It’s not all about sailing, and this week, being half term, I was joined by family for some walking and sightseeing around Tenerife.
It is a fantastic island to walk and explore; one just needs to avoid the tourist centres and venture inland to find Canarian culture and fine mountains, and along the coast to find secluded spots to swim and snorkel. These activities have occupied the last few days.
With El Tiede and the adjacent peaks dominating the island, a rain shadow is formed and the geography of the south – which is almost desert-like – is in stark contrast to the sometimes lush, and very green north side which takes the trade winds and their moisture on the nose. The temperature contrast is also very palpable: routinely 26 or 27 degrees in the day at this time of the year on the south coast where we are berthed, and single figures above 2000 metres. Canarian lifestyles are therefore hugely influenced by altitude and which side of the island one lives on.
We trekked through volcanic debris and ancient lava flows, through pine forests where the trees seem to thrive in the mineral-rich sediment, and into deep ravines where cacti flourish and water management is key to agriculture. We tasted local food, enjoying tapas and paella particularly, and swam and snorkeled. It has been a great few days. I will let the photos and captions below do the talking.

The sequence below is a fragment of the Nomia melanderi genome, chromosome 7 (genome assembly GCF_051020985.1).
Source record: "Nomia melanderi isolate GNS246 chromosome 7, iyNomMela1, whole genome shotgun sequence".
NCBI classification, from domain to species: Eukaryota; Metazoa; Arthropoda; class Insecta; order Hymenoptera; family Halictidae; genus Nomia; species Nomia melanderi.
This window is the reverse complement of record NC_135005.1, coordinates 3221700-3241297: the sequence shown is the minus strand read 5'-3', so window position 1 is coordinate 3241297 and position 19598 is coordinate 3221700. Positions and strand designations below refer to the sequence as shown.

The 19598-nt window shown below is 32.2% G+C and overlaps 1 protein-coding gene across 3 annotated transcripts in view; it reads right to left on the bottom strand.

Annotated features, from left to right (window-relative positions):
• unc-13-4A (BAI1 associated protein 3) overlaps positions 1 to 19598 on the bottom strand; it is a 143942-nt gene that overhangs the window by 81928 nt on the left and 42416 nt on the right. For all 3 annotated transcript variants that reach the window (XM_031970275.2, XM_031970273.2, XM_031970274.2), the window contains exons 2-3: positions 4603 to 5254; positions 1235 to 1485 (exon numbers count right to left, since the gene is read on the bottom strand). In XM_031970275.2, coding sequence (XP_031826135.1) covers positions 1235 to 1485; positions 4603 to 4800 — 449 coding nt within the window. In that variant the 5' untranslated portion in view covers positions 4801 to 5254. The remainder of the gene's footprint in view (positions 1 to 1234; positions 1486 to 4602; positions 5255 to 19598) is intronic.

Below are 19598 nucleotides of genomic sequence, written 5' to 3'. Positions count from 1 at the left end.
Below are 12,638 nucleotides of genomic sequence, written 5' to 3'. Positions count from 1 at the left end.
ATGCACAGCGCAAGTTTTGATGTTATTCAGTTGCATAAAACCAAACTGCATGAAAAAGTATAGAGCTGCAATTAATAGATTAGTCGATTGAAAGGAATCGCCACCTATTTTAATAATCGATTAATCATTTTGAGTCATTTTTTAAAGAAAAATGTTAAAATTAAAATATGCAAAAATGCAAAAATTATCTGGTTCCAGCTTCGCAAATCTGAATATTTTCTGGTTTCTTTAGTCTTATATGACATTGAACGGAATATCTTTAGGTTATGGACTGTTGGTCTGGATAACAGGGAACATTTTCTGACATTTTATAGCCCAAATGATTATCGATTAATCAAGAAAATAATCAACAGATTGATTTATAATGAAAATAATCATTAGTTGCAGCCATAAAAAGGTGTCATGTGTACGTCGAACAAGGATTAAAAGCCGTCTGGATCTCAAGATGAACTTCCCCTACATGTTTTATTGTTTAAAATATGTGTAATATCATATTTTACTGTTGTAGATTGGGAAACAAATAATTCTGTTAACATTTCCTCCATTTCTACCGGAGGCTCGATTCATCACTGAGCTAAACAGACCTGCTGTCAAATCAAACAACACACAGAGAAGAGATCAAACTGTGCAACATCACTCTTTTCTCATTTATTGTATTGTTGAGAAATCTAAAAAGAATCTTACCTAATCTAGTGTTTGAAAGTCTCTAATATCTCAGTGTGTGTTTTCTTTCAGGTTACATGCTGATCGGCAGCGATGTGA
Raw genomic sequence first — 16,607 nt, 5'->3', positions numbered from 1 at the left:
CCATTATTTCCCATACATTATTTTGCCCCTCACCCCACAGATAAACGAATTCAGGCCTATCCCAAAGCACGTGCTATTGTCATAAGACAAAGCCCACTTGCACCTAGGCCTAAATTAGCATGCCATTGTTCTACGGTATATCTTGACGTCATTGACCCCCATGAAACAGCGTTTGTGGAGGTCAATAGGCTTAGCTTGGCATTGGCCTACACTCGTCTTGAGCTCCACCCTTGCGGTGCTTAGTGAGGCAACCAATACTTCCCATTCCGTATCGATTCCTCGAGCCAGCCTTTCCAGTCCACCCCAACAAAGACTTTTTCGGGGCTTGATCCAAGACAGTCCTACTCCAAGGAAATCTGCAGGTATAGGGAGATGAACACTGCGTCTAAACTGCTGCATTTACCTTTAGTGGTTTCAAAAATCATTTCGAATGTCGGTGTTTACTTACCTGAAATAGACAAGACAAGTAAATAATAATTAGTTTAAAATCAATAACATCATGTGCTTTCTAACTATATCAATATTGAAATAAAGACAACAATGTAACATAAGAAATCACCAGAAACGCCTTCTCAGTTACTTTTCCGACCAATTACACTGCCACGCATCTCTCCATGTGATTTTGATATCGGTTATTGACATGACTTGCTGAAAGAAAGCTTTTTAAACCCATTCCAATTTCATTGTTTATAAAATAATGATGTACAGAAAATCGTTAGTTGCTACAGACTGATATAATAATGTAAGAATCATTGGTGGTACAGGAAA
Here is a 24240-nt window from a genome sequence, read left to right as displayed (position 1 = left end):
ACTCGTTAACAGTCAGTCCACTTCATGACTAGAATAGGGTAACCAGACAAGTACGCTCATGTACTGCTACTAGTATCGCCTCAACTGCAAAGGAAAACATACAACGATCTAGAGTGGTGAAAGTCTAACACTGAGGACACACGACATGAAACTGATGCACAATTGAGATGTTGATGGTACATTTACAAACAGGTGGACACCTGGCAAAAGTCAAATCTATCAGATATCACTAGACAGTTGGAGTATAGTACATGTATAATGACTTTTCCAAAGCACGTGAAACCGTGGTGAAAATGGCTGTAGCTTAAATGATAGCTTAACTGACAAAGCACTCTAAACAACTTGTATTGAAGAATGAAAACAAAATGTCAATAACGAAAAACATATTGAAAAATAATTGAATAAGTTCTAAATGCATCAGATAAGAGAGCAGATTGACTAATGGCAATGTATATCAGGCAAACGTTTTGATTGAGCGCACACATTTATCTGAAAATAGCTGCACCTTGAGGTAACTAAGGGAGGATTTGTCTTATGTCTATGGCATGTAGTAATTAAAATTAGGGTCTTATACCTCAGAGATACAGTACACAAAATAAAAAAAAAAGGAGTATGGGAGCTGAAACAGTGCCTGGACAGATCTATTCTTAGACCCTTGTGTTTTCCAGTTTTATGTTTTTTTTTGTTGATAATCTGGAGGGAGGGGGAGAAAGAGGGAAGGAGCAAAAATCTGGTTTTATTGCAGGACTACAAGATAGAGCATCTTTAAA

Cacti in abundance, ready to prick the unwary walker. A deep ravine, as in the photo above, is called a ‘baranco’
Water transport in the days before the pipe. To the right, an ‘era’, a stone circular platform around which horses were drawn to thresh out grain
Walking around in the national park at the base of El Tiede. Much evidence of phonolytic viscous obsidian and pahoehoe basaltic lava, and skeletons of magmatic dykes – honestly!
Firs seem to flourish beside the old lava flows – the lava here dates from a 1909 eruption
A chaotically mangled landscape
Good walking around a lower volcano – this one is called ‘Chinyero’
A Dragon Tree (‘Dracaena Draco’) – one of our favourites, and the natural symbol of Tenerife. They are native to the Canaries, Cape Verde, Madeira and Morocco. This one was in La Orotava, a lovely town on the north side of the island boasting fine wooden balconies in the historic centre (see below)
Snorkeling with the GoPro